Due to the violent and protracted conflicts between Mexico's transnational criminal cartels and the incredible levels of brutality that they have spawned, most visitors' foremost security concern will be Mexico's criminal cartels. The Aug. 20 incident in Torreon, Coahuila state, in which a firefight occurred outside of a stadium during a nationally televised soccer match, will reinforce perceptions of this danger. The concern is understandable, especially considering Guadalajara's history as a cartel haven and recent developments in the region. Even so, we believe the cartels are unlikely to attack the games intentionally. Historically, smuggling has been a way of life for criminal groups along the U.S.-Mexico border, and moving illicit goods across the border, whether alcohol, guns, narcotics or illegal immigrants, has long proved quite profitable for these groups. This profitability increased dramatically in the 1980s and 1990s as the flow of South American cocaine through the Caribbean was sharply cut due to improvements in maritime and aerial surveillance and interdiction. This change in enforcement directed a far larger percentage of the flow of cocaine through Mexico, greatly enriching the Mexican smugglers involved in the cocaine trade. The group of smugglers who benefited most from cocaine trade included Miguel Angel Felix Gallardo, Ernesto Fonseca Carrillo and Rafael Caro Quintero, who would go on to form a Guadalajara-based organization known as the Guadalajara cartel. That cartel became the most powerful narcotics smuggling organization in the country, and perhaps the world, controlling virtually all the narcotics smuggled into the United States from Mexico. The Guadalajara cartel was dismantled during the U.S. and Mexican reaction to the 1985 kidnapping, torture and murder of U.S. Drug Enforcement Administration Special Agent Enrique Camarena by the group. Smaller organizations emerged from its remains that eventually would become the Arellano Felix Organization (aka the Tijuana cartel), the Vicente Carrillo Fuentes Organization (aka the Juarez cartel), the Gulf cartel and the Sinaloa Federation. The sheer number of major cartel organizations that came out of the Guadalajara cartel demonstrates the immense power and geographic reach the group once wielded. Even after the demise of the Guadalajara cartel, Guadalajara continued to be an important city for drug smuggling operations due to its location in relation to Mexico's highway and railroad system and its proximity to Mexico's largest port, Manzanillo. The port is not just important to cocaine smuggling; it also has become an important point of entry for precursor chemicals used in the manufacture of methamphetamine. For many years, the Sinaloa Federation faction headed by Ignacio "El Nacho" Coronel Villarreal was in charge of the Guadalajara plaza. Although Guadalajara and the state of Jalisco continued to be an important component of the cocaine trade, Coronel Villarreal became known as "the king of crystal" due to his organization's heavy involvement in the meth trade. Guadalajara remained firmly under Sinaloa control until the Beltran Leyva Organization (BLO) split off from Sinaloa following the arrest of Alfredo Beltran Leyva in January 2008. This caused the Beltran Leyva Organization to ally itself with Los Zetas and to begin to attack Sinaloa's infrastructure on Mexico's Pacific coast. In April 2010, Coronel Villarreal's 16-year-old son Alejandro was abducted and murdered. Like the murder of Edgar Guzman Beltran, the son of Joaquin "El Chapo" Guzman Loera, the BLO and Los Zetas were thought to have been behind the murder of Coronel Villarreal's son. In July 2010, Coronel Villarreal himself was killed during a shootout with the Mexican military in Zapopan, Jalisco state. Coronel Villarreal's death created a power vacuum in Guadalajara that several organizations attempted to fill due to the importance of Guadalajara and Jalisco to the smuggling of narcotics. One of these was La Familia Michoacana (LFM). LFM's attempt to assume control of Guadalajara led to the rupture of the alliance between LFM and Sinaloa. (LFM has since fractured; the most powerful faction of that group is now called the Knights Templar.) The group now headed by Hector Beltran Leyva, which is called the Cartel Pacifico Sur, and its ally Los Zetas also continue to attempt to increase their influence over Guadalajara. But the current fight for control of Guadalajara includes not only outsiders such as the Knights Templar and the CPS/Los Zetas but also the remnants of Coronel Villarreal's network and what is left of the Milenio cartel (also known as the Valencia cartel) which has historically been very active in Guadalajara and Manzanillo. One portion of the former Milenio cartel is known as "La Resistencia" and has become locked in a vicious war with the most prominent group of Coronel's former operatives, which is known as the Cartel de Jalisco Nueva Generacion (CJNG). CJNG appears to have gotten the better of La Resistencia in this fight, and La Resistencia has recently allied itself with Los Zetas/CPS out of desperation. In July, CJNG announced it was moving some of its forces to Veracruz to attack Los Zetas' infrastructure there. This CJNG group in Veracruz began to call itself "Matazetas," Spanish for "Zeta killers." It is believed that the CJNG is responsible for the recent killings of low-level Zeta operators in Veracruz. Taken with the Los Zetas/La Resistencia alliance, the CJNG offensive in Veracruz means that if Los Zetas have the ability to strike against the CJNG infrastructure in Guadalajara, they will do so. Such strikes could occur in the next few weeks, and could occur during the games. As illustrated by the recent body dumps in Veracruz, or the bodies dumped in Acapulco during Mexican President Felipe Calderon's visit to that city in March, the Mexican cartels do like to perform a type of macabre theater in order to grab media attention. With the attention of the press turned toward Guadalajara, it would not be surprising if one or more cartel groups attempted some sort of body dump or other spectacle in Guadalajara during the games. And given the ongoing fight for control of Guadalajara, it is quite likely that there will be some confrontations between the various cartel groups in the city during the games. However, such violence is not likely to be intentionally directed against the games. The biggest risk to athletes and spectators posed by the cartels comes from being in the wrong place at the wrong time; the cartels frequently employ fragmentation grenades and indiscriminate fire during shootouts with the authorities and rival cartels.
One of the side effects of the Mexican government's war against the cartels is that as some cartels have been weakened by pressure from the government and their rivals, they have become less capable of moving large shipments of narcotics. This has made them increasingly reliant on other types of crime to supplement their income. Crime always has been a problem in Mexico, but activities such as robbery, kidnapping and extortion have gotten progressively worse in recent years. According to the U.S. State Department's 2011 Crime and Safety report for Guadalajara, crimes of all types have increased in the city. Indeed, due to the high levels of crime present in Mexico, athletes and spectators at the Pan American Games are far more likely to fall victim to common crime than they are to an act of cartel violence. The Mexican government will employ some 10,000 police officers (to include 5,000 Federal Police officers) as well as hundreds of military personnel to provide protection to the athletes and venues associated with the Pan American Games. But when one considers that the Guadalajara metropolitan area contains some 4.4 million residents, and that there will be thousands of athletes and perhaps in excess of 100,000 spectators, the number of security personnel assigned to work the games is not as large as it might appear at first glance. Nevertheless, the authorities will be able to provide good security for the athletes' village and the venues, and on the main travel routes, though they will not be able to totally secure the entire Guadalajara metropolitan area. Places outside the security perimeters where there is little security, and therefore a greater danger of criminal activity, will remain. When visiting Guadalajara during the games, visitors are advised to be mindful of their surroundings and maintain situational awareness at all times in public areas. Visitors should never expose valuables, including wallets, jewelry, cell phones and cash, any longer than necessary. And they should avoid traveling at night, especially into areas of Guadalajara and the surrounding area that are away from the well-established hotels and sporting venues. Visitors will be most vulnerable to criminals while in transit to and from the venues, and while out on the town before and after events. Excessive drinking is also often an invitation to disaster in a high-crime environment. As always, visitors to Mexico should maintain good situational awareness and take common-sense precautions to reduce the chances of becoming a crime victim. Pickpockets, muggers, counterfeit ticket scalpers, and express kidnappers all will be looking for easy targets during the games, and steps need to be taken to avoid them. Mexico has a problem with corruption, especially at lower levels of their municipal police forces, and so this must be taken into account when dealing with police officers. While traditional kidnappings for ransom in Mexico are usually directed against well-established targets, express kidnappings can target anyone who appears to have money, and foreigners are often singled out for express kidnapping. Express kidnappers are normally content to drain the contents of the bank accounts linked to the victim's ATM card, but in cases where there is a large amount of cash linked to the account and a small daily limit, an express kidnapping can turn into a protracted ordeal. Express kidnappings can also transform into a traditional kidnapping if the criminals discover the victim of their express kidnapping happens to be a high net worth individual. It is also not uncommon for unregulated or "libre" taxi drivers in Mexico to be involved with criminal gangs who engage in armed robbery or express kidnapping, so visitors need to be careful only to engage taxi services from a regulated taxi stand or a taxi arranged via a hotel or restaurant, but even that is no guarantee.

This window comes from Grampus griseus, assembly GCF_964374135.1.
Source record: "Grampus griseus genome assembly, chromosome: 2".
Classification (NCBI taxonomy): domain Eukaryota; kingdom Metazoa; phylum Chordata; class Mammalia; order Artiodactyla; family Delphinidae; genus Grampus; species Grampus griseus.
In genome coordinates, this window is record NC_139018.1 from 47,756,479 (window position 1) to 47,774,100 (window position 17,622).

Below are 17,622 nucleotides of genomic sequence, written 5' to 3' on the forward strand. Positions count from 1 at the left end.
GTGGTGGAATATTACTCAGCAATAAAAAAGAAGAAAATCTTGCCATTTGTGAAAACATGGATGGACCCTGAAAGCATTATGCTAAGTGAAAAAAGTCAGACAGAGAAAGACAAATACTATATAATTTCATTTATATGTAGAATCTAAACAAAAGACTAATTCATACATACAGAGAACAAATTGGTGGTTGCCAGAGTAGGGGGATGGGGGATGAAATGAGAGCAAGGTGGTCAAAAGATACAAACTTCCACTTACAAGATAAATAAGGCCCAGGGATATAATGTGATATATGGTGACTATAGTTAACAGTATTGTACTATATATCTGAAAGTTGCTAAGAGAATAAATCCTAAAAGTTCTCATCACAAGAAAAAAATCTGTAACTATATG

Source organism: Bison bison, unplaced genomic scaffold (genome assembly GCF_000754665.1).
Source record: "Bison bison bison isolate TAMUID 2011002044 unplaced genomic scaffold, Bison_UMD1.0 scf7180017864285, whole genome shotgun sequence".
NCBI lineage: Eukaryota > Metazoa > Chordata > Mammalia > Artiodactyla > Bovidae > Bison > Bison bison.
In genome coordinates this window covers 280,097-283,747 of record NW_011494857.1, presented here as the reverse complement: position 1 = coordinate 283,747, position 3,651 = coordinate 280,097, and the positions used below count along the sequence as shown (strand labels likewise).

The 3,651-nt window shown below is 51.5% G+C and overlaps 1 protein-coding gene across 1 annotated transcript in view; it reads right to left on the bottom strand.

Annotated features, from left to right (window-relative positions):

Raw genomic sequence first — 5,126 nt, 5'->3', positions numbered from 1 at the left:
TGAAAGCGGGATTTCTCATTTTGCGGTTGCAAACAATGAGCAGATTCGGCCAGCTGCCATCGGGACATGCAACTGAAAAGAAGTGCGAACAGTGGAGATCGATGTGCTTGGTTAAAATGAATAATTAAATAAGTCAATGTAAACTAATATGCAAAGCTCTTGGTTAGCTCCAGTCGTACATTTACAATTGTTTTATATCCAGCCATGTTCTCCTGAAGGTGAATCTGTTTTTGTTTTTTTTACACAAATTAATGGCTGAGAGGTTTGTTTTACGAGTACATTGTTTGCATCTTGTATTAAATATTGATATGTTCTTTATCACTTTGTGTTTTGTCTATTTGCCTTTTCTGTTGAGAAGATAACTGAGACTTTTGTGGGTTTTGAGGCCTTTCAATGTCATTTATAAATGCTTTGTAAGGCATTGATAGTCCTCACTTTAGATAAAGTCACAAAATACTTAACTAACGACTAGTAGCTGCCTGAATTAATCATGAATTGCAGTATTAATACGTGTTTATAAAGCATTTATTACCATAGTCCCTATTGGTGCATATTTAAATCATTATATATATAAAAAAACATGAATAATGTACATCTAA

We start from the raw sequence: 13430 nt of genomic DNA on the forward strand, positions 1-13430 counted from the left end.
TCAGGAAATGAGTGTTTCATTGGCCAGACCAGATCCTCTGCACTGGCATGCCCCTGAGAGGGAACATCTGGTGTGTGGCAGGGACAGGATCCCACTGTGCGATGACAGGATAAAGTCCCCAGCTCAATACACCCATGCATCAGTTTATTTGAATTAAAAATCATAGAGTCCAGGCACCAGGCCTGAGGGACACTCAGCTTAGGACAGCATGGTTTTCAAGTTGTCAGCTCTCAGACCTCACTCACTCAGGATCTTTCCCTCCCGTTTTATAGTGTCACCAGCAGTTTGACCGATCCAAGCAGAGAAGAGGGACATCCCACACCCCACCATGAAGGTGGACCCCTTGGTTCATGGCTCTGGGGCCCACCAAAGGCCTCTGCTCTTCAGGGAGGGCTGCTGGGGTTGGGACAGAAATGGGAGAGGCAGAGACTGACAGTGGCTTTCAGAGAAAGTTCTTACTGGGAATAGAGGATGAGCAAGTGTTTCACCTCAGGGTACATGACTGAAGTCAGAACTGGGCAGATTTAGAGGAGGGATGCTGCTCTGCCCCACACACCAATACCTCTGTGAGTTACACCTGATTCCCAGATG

In addition to the threats posed by the cartels and other criminals, there are some other threats that must be taken into consideration. First, Guadalajara is located in a very active seismic area and earthquakes there are quite common, although most of them cannot be felt. Occasionally, big quakes will strike the city and visitors need to be mindful of how to react in an earthquake. Fire is also a serious concern, especially in the developing world, and visitors to Guadalajara staying in hotels need to ensure that they know where the fire exits are and that those fire exits are not blocked or locked. The traffic in Mexico's cities is terrible and Guadalajara is no exception. Traffic congestion and traffic accidents are quite common. Visitors to Mexico also need to be mindful of the poor water quality in the country and the possibility of contracting a water-borne illness from drinking the water or from eating improperly prepared food. Privately operated medical facilities in Mexico are well-equipped for all levels of medical care, and foreign visitors should choose private over public (government-operated) health care facilities. Private medical services can also stabilize a patient and facilitate a medical evacuation to another country (such as the United States) should the need arise. In conclusion, the most dangerous organizations in Mexico have very little motivation or intent to hit the Pan American Games. The games are also at very low risk of being a target for international terrorism. The organizing committee, the Mexican government and the other governments that will be sending athletes to the games will be coordinating closely to ensure that the games pass without major incident. Because of this, the most likely scenario for an incident impacting an athlete or spectator will be common crime occurring away from the secure venues.